FDA Moves Forward With E-Cigarette Curbs to Reduce Teen Vaping
Facing a rapid increase in teen vaping, U.S. health officials plan to move ahead with a series of steps to sharply limit sales of tobacco products they say are designed to appeal to young people.
Among the measures outlined by Commissioner Scott Gottlieb Thursday, the FDA would restrict sales of most types of flavored e-cigarettes to specialized vaping stores and online retailers who verify a purchaser’s age.
The FDA also plans to draw up a ban on traditional menthol-flavored cigarettes and wants to eventually eliminate flavored cigars, which are popular with many younger smokers. The moves are part of a broader push by Gottlieb to reduce smoking and nicotine use.
Gottlieb has hinted for weeks that the FDA was likely to take action to try to halt a dramatic increase in underage people using e-cigarettes. Teens have been drawn to the fruit and candy flavors offered by many e-cigarette brands, as well as sleek and easy-to-conceal devices sold by companies including Juul Labs Inc.
The number of U.S. high school students who reported using e-cigarettes rose 78 percent between 2017 and 2018 to more than 3 million, according to data released by the FDA and the Centers for Disease Control and Prevention.
The plan to put sharp restrictions on the fast-growing e-cigarette industry marks a shift for Gottlieb, who had earlier expressed hope that vaping devices could offer a way to help adult smokers stop using traditional combustible cigarettes. The FDA chief indicated that he still hoped e-cigarettes could be beneficial to some adults, but not at the cost of creating a new generation of smokers.
“I will not allow a generation of children to become addicted to nicotine through e-cigarettes,” Gottlieb said in the statement. “We’ll take whatever action is necessary to stop these trends from continuing.”
Shares of tobacco companies fell after the FDA released its proposal. British American Tobacco Plc and Imperial Brands Plc both fell fell less than 1 percent in London, while shares of Altria Group Inc. declined 1.4 percent in New York at 10:22 a.m. Swedish Match AB, a major manufacturer of flavored cigars, was down 1.8 percent in Stockholm.
Menthol sales account for about 35 percent of U.S. cigarette market by volume, according to Bonnie Herzog, a Wells Fargo analyst. British American Tobacco’s Reynolds takes in about 55 percent of its U.S. volume in menthol. Altria, maker of Marlboro, gets around 20 percent of its profit from menthol cigarettes.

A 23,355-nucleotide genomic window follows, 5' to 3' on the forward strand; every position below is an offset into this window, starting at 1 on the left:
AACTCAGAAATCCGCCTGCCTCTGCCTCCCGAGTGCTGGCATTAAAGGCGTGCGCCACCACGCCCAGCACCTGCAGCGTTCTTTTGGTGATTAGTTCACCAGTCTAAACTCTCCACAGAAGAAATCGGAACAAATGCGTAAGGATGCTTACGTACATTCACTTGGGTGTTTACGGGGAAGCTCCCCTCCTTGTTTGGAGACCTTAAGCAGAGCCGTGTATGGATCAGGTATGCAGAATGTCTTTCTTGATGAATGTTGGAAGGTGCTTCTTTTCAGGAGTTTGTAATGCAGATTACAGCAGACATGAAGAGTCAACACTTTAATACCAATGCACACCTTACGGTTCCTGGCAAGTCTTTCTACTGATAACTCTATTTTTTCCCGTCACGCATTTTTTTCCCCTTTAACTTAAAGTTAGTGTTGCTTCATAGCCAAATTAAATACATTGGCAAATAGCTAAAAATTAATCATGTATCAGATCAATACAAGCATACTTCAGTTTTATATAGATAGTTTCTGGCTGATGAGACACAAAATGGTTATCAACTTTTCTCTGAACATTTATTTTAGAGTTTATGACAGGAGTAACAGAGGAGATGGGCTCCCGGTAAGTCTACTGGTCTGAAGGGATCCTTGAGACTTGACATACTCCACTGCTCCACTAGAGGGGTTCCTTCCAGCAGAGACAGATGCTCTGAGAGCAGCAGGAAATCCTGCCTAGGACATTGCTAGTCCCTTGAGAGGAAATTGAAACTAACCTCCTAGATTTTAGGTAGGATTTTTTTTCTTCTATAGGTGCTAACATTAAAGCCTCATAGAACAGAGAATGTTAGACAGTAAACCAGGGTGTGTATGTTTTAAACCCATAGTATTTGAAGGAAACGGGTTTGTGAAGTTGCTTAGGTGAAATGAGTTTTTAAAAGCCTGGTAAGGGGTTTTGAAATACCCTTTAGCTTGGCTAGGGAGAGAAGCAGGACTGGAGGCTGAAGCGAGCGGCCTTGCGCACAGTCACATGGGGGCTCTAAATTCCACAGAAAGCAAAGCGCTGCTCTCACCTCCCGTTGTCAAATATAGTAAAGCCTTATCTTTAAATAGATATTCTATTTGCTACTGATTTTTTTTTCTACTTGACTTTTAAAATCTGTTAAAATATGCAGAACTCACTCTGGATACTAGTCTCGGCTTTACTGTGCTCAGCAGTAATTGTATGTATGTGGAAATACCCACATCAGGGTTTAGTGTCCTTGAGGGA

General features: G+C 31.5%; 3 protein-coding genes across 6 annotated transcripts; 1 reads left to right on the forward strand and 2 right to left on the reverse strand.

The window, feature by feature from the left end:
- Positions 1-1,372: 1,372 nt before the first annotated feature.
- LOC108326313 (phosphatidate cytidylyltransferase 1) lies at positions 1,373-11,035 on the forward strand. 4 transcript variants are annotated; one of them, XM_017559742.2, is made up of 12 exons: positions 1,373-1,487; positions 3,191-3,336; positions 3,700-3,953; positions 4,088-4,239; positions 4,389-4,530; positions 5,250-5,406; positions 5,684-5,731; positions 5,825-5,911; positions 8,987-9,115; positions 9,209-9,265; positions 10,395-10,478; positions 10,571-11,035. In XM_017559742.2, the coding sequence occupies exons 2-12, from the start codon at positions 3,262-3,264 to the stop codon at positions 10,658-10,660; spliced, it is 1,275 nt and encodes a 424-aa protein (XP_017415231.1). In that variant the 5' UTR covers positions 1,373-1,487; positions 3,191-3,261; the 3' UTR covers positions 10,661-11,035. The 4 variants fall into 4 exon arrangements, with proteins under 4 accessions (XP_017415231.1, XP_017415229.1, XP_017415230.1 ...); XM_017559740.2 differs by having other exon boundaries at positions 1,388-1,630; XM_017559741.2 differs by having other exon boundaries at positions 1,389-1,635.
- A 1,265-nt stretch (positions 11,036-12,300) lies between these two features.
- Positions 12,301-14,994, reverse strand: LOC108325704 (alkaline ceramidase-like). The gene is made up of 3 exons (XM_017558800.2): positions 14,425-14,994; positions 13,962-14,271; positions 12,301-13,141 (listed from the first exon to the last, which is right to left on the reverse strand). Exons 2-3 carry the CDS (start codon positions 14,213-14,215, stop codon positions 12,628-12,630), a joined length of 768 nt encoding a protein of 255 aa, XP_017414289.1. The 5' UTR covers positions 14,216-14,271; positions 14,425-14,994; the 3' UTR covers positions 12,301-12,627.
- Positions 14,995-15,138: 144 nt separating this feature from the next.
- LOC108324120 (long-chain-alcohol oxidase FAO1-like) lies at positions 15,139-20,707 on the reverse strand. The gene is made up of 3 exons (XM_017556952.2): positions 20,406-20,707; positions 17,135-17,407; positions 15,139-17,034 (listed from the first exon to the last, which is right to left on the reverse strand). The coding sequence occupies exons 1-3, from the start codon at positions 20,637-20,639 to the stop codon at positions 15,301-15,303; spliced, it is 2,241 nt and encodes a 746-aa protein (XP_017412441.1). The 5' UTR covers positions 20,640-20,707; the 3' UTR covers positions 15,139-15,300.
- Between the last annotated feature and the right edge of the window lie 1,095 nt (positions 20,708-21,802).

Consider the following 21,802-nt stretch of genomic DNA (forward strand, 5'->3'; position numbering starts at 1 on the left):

The announcement kicks off what is likely to be a protracted period of policy making and legal wrangling. The agency’s tobacco staff must draw up the new regulations, which will be eventually subject to public comment and could face court challenges from the industry.
The e-cigarette curbs are a compromise that allows adults who want to quit smoking to access the flavors but don’t go as far as Gottlieb threatened in September, when he said he was considering banning all sales of flavored pods unless the industry came up with ways to stem underage use. He said Thursday that the option to take all e-cigarettes off the market is still on the table if the trends surrounding youth use don’t change.
Sales of Juul, whose mango and cucumber flavors are popular among teens, make up more than 70 percent of the U.S. e-cigarette market, according to a Bloomberg Intelligence analysis of data from market researcher IRI. Juul said Tuesday it would temporarily stop selling its fruit-flavored nicotine pods to stores and shut down its U.S.-based Facebook and Instagram accounts. The curb is expected to reduce Juul’s in-store retail sales by 45 percent, according to a person familiar with the company’s sales projections.
The curbs would apply to a variety of e-cigarette styles, including cartridge devices like Juul that sell the heating mechanism separate from the pod of nicotine liquid, as well as so-called cigalikes that resemble cigarettes. The FDA aims to release guidelines soon for online age verification, Gottlieb said.
Companies that want to sell fruit- and dessert-flavored e-cigarettes in convenience stores would need to apply for FDA clearance to market their products. Last year, Gottlieb pushed back the date all e-cigarette makers had to apply for such clearance by four years to 2022. He said then that he wanted to ensure an industry with the potential to reduce smoking rates wasn’t stymied by regulation, but the surge in youth vaping has led him to change course.
E-cigarettes that contain tobacco, menthol or mint flavoring wouldn’t face restrictions under the proposal. Gottlieb said research shows menthol- and mint-flavored e-cigarettes are more popular with adults than kids, so he isn’t recommending restricting where they can be sold.
Gottlieb said in March the agency was considering restricting the use of menthol flavoring in cigarettes. Other flavors of cigarettes are already banned.